The Murders at The Lake.
"In the summer of 1982 the city of Waco was confronted with the most vicious crime it had ever seen: three teenagers were savagely stabbed to death, for no apparent reason, at a park by a lake on the edge of town. Justice was eventually served when four men were found guilty of the crime, and two were sent to death row. In 1991, though, when one of the convicts got a new trial and was then found not guilty, some people wondered, Were these four actually the killers? Several years after that, one of the men was put to death, and the stakes were raised: Had Texas executed an innocent man?" [more inside]
posted by zarq
on Mar 19, 2014 -
In 1991, Troy Davis
was convicted and sentenced to death for the 1989 murder of policeman Mark MacPhail in a Savannah, Georgia parking lot. Since then, seven of the nine prosecution eyewitnesses have recanted
all or part of their testimony, with some citing pressure from the police to make false statements. An exception is Sylvester "Redd" Coles, who made the initial report of Davis’s guilt, and is regarded by the defense as the chief suspect. New witnesses have sworn affidavits that Coles confessed the crime to them. An array
of figures have called for a stay of execution, including death-penalty supporters Senator Bob Barr and former FBI director William S. Sessions. Today
, the Georgia Board of Pardons and Paroles
denied clemency; barring action
from the District Attorney, Davis is set to be executed
by lethal injection tomorrow at 7pm. [Previously
posted by East Manitoba Regional Junior Kabaddi Champion '94
on Sep 20, 2011 -
The National Library of Medicine has put a selection of murder pamphlets from the late 1600s to the late 1800s
These pamphlets have been a rich source for historians of medicine, crime novelists, and cultural historians, who mine them for evidence to illuminate the history of class, gender, race, the law, the city, crime, religion and other topics. The murder pamphlets in the NLM's collection address cases connected to forensic medicine, especially cases in which doctors were accused of committing-or were the victims of-murder. [more inside]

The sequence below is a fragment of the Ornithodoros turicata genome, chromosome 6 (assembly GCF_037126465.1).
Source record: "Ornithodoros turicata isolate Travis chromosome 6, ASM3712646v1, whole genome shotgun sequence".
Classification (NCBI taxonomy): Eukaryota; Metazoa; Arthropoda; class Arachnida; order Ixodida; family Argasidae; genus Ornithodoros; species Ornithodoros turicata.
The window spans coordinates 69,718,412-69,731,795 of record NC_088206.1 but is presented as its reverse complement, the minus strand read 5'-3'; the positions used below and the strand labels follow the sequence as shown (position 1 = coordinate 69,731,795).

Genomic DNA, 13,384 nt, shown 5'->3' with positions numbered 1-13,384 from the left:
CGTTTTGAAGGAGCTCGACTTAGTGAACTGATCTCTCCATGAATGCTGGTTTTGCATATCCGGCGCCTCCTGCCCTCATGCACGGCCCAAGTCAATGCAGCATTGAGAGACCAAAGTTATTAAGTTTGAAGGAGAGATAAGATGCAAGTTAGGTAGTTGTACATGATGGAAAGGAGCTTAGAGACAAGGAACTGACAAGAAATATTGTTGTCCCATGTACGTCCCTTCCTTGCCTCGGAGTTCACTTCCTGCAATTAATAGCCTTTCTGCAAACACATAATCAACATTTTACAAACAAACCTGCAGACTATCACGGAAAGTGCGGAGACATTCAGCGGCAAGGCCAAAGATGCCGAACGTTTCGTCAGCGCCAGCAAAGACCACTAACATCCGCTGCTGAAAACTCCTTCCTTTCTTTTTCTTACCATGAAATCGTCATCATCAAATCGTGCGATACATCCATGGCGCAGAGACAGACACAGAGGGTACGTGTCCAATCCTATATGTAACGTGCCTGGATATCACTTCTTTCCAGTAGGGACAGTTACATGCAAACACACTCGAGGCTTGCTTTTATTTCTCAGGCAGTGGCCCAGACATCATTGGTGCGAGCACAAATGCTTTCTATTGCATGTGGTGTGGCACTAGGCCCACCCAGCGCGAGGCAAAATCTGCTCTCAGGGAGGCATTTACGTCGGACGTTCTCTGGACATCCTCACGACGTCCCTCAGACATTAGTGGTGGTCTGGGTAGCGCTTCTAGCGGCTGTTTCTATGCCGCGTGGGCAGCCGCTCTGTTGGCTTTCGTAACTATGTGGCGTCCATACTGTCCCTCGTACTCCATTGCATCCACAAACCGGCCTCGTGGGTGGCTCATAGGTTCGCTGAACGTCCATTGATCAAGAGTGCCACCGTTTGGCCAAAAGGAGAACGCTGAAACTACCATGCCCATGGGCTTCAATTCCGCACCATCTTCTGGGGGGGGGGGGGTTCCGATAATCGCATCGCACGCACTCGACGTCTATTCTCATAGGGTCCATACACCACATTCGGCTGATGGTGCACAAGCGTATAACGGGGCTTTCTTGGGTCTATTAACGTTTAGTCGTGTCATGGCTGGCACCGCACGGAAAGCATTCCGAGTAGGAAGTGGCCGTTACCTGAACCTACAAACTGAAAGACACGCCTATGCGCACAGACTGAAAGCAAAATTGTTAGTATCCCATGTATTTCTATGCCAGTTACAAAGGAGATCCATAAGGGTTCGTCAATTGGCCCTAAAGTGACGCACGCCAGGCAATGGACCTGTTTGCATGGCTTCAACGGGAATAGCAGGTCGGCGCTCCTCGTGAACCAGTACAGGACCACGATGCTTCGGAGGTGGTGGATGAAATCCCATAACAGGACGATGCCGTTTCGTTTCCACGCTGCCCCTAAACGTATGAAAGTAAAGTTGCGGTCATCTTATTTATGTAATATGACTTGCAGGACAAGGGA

posted by gman
on Nov 7, 2010 -
Three months from today, Gaile
[Part I] Owens
[Part 2] will be dead in Tennessee after 25 years on death row. The mother of two boys went to the rough side of Nashville to find a hitman to kill her abusive and cheating husband. Due to a series of events, the jury never heard of or believed the abuse. She pleaded guilty in exchange for a life sentence, but will die on September 28. [more inside]
posted by daninnj
on Jun 28, 2010 -
In a case
reminiscent of Bernard Goetz
, pharmacist Jerome Ersland was held up by two gun-wielding men, shot one of them in the head, and then, when the other had left, shot the prone man several more times, killing him (store security video
). Now he's being charged with first-degree murder, and is the center of intense controversy about whether he engaged in legitimate self-defense by making absolutely sure his attacker was incapacitated or in an unjustifiable vigilante-style execution. Complicating matters is the fact that Jerome is white and the robbers black.
posted by shivohum
on May 30, 2009 -
Dutch nurse Lucia De Berk has had her case reopened
5 years after her conviction for multiple counts of murdering her patients. [more inside]
posted by Jakey
on Jan 4, 2008 -
Public gatherings restricted? Check. Shutdown of independent businesses? Check. Lockdown on traffic and transportation in the area? You bet. Lawmakers in Baltimore trying to curb the city's homicide rate (already 108 this year) have come up with some "desperate measures"
of questionable constitutional legality, including heightening police presence in order to lockdown streets in "emergency areas." It has been called, "partial martial law" by some, and one has to wonder if the city of Baltimore may not do better to take a page from The Wire's Hamsterdam
for a solution to their inextricably linked drug and homicide issues.
posted by dead_
on May 17, 2007 -
Who Killed Ryan Harris?
Eight years ago the body of eleven-year-old Ryan Harris was discovered in a poor neighbourhood
on the South Side of Chicago. What followed was a saga involving the youngest children in U.S. history
to be charged with murder; the subsequent dropping of the charges after exculpatory evidence surfaced and allegations of coerced confessions
; another (adult) suspect allegedly faking a low IQ and entering an Alford plea
; lawsuits against the prosecutors on behalf of the boys, later settled out of court
; and, earlier this year, one of the boys coming back into the news after being charged in connection with a double shooting